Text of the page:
In the run-up to International Day of Zero Tolerance for Female Genital Mutilation (FGM) on February 6th, W4 spotlights the work of our program partner in Kenya, Voices of Hope.
Voices of Hope supports young Maasai women who are at the most acute risk of undergoing FGM and are also the most motivated to change mindsets from within the Maasai community, through their own actions and leadership. Many of these young women have fled their homes to escape having to undergo the procedure or have been shunned by their communities for not being circumcised. These young women are lacking a support network, but Voices of Hope steps in to offer them safe shelter, higher education scholarships, leadership training, and empowerment opportunities.
In the short- and medium-term, Voices of Hope protects young Maasai women from FGM and empowers them to support themselves by giving them access to university studies and employment. It also achieves long-term positive effects by encouraging the young women to return to their villages, mentor others and take action to spark lasting change.
Rachael Tengbom, Founder and Executive Director of Voices of Hope, gives W4 an example of the program’s powerful impact on the lives of these young women:
“Voices of Hope celebrates every success of every graduate. While most of our students are counted as outcasts by the community and are rejected by their families because they are not circumcised, we have made a tradition of inviting our students’ estranged families to their college graduation ceremonies.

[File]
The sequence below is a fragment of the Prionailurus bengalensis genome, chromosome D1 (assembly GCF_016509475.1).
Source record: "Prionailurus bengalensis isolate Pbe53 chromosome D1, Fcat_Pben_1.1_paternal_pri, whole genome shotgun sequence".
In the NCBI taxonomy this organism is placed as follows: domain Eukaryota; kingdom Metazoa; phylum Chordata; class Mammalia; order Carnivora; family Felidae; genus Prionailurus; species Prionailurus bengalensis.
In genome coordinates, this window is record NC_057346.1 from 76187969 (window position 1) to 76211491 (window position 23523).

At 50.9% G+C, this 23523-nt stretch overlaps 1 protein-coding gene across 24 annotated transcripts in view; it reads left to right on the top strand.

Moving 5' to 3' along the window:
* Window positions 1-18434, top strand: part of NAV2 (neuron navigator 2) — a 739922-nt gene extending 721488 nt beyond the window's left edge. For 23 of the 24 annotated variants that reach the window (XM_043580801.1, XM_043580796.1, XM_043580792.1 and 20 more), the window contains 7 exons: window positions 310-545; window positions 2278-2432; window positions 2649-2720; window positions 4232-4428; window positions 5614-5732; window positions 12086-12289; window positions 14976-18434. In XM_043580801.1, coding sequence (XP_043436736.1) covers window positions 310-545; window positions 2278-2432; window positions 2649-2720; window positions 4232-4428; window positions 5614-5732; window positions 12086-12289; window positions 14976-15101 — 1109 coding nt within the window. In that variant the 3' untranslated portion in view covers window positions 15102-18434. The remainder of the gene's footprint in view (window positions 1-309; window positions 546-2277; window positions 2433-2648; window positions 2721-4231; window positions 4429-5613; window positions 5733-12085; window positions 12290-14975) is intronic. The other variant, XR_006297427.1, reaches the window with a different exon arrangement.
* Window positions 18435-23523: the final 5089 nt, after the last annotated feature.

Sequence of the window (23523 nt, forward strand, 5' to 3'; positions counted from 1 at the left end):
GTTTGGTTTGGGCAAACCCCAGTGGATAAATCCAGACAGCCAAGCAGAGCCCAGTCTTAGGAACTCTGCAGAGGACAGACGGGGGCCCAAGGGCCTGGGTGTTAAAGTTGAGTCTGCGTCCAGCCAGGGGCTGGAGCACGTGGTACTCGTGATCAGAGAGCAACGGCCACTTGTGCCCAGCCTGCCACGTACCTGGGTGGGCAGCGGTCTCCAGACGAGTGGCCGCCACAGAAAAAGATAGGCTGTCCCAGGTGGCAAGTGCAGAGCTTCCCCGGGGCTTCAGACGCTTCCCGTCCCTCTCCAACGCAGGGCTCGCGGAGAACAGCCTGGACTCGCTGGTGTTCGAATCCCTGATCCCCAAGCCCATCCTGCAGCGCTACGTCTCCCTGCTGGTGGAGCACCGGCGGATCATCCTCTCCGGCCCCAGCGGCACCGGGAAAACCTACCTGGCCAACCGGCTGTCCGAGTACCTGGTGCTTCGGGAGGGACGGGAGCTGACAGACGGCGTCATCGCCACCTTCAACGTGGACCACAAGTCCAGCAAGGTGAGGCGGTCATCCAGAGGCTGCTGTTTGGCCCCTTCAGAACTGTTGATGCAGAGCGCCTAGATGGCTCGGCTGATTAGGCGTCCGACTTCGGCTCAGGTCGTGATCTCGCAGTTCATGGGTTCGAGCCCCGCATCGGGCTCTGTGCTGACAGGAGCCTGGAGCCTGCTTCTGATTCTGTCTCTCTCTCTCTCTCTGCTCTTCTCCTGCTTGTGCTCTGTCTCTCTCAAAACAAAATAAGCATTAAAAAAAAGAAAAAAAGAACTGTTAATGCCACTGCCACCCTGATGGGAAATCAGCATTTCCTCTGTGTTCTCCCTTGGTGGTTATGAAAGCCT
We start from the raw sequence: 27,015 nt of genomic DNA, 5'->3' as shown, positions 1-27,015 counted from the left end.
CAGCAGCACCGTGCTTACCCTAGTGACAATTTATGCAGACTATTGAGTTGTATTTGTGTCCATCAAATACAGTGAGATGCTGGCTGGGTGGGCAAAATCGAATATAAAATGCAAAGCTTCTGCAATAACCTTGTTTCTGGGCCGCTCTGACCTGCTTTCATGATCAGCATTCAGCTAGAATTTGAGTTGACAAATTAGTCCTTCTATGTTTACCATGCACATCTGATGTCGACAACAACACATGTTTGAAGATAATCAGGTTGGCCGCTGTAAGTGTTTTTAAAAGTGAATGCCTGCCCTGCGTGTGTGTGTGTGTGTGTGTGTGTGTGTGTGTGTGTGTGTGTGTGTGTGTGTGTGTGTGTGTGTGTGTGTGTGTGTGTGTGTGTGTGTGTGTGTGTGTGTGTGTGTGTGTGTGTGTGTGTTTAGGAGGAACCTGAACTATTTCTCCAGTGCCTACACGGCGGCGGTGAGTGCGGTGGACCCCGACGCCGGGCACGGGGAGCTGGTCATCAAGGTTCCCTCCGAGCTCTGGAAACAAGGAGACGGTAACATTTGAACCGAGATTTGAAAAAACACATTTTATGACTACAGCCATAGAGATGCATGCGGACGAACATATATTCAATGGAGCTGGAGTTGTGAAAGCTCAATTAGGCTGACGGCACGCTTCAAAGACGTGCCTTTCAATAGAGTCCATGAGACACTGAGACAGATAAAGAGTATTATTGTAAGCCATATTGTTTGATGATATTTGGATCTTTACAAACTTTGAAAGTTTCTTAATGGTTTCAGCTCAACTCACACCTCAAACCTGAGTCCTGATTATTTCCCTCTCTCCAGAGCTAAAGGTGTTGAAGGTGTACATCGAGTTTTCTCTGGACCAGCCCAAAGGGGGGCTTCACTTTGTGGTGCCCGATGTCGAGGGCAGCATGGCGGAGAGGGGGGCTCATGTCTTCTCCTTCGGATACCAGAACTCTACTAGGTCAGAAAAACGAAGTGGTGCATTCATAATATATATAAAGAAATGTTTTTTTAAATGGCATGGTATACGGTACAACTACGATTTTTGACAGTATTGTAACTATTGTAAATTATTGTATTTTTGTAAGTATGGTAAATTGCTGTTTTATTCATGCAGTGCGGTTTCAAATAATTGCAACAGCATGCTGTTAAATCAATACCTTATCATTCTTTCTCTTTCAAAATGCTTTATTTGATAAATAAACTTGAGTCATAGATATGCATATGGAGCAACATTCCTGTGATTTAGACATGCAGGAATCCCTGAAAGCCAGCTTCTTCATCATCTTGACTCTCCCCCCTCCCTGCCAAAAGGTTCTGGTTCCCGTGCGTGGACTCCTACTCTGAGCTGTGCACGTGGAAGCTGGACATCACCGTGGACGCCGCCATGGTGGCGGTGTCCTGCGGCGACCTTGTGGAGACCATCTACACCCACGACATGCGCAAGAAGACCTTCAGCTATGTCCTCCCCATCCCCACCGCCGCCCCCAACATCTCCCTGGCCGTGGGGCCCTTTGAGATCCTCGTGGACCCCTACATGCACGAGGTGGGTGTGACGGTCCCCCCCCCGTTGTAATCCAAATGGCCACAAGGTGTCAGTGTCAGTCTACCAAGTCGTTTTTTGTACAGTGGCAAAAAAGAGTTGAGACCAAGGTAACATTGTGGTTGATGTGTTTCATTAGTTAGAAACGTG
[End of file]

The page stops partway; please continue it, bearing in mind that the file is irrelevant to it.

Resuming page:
Josephine, one of our students, had not seen her mother for nine years until she came to her college graduation. Her mother watched as she received her degree in Public Health. Josephine’s father, however, refused to attend the graduation.
Josephine’s mother thanked Voices of Hope for all that they have done for Josephine and said she had never seen her daughter this happy before.
We are thankful for Josephine’s mother’s presence at the graduation ceremony and believe that this is the first step in Josephine’s journey of reconciliation with her family and her community.
We have seen how, once empowered, educated, and employed, our young women have won the respect of their families and communities; they have gone on to fulfil their roles as advocates, mentors, and role models, paying it forward for generations to come.
Josephine now has a VOICE and is able to spread HOPE to others in her tribe.”
If you want to help empower other young Maasai women, like Josephine, to become leaders in the movement to eradicate FGM, you can support Voices of Hope today! Together, we can put an end to this harmful, dangerous practice.